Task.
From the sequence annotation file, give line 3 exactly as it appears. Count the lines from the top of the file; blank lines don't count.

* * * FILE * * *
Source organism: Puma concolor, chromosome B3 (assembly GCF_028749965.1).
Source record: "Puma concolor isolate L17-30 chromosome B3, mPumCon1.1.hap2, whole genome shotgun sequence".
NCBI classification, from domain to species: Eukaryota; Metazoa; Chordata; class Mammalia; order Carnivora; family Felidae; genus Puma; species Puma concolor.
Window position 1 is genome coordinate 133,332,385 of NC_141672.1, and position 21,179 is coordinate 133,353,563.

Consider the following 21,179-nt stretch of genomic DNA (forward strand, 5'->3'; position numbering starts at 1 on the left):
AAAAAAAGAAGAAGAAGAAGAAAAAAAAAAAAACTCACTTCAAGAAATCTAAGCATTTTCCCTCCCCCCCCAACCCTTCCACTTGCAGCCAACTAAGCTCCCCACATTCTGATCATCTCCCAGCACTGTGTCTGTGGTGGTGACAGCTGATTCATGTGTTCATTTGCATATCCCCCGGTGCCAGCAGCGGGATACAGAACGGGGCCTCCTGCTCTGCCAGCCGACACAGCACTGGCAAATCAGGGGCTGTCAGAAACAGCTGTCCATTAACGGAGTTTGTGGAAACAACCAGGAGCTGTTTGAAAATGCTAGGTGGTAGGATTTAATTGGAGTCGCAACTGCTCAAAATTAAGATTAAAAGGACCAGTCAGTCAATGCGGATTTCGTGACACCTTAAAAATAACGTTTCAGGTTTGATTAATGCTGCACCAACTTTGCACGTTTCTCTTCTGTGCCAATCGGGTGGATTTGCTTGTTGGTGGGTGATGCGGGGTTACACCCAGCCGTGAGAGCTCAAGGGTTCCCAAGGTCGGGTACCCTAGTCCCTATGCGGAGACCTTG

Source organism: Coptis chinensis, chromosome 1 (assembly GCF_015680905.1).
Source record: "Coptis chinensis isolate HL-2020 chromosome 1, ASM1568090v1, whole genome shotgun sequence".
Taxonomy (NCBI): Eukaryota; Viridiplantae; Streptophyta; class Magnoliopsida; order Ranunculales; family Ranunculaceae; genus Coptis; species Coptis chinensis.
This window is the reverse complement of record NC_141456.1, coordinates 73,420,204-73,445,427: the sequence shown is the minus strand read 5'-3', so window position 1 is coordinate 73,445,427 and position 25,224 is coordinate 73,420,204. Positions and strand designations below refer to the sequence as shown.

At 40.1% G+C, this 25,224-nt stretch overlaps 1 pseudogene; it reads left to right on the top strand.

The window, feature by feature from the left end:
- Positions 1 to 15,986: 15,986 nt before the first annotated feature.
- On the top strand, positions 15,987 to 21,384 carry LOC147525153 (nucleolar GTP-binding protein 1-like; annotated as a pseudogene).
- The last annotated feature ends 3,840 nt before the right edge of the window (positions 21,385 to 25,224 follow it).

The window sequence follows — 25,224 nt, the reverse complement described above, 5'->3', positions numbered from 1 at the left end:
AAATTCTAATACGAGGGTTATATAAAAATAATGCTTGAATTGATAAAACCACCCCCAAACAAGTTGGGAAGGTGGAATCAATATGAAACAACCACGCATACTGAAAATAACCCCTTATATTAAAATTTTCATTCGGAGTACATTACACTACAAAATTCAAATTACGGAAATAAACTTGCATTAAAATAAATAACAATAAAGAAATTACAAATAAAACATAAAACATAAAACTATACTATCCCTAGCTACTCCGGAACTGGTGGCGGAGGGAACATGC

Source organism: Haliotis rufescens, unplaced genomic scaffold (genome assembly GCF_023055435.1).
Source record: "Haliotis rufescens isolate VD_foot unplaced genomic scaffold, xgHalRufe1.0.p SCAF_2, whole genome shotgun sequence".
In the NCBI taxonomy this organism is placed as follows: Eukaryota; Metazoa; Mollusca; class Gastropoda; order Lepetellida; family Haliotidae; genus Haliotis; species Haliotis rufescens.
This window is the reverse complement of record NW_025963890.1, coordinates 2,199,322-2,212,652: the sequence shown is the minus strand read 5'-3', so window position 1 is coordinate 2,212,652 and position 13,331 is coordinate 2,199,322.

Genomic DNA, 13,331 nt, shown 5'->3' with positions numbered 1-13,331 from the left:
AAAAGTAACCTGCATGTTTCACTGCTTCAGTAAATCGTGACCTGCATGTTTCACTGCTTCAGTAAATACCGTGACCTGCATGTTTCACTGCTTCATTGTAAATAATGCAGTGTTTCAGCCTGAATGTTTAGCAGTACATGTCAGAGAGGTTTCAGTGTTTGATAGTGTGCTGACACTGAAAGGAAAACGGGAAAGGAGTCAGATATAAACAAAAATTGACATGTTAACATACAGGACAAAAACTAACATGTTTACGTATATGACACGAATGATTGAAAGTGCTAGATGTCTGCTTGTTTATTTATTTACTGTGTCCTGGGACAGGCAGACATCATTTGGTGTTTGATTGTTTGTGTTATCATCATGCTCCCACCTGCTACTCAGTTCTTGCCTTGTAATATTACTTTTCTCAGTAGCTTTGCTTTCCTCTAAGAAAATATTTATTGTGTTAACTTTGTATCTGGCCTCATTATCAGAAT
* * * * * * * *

NCBI classification, from domain to species: Eukaryota; Metazoa; Chordata; class Mammalia; order Carnivora; family Felidae; genus Puma; species Puma concolor.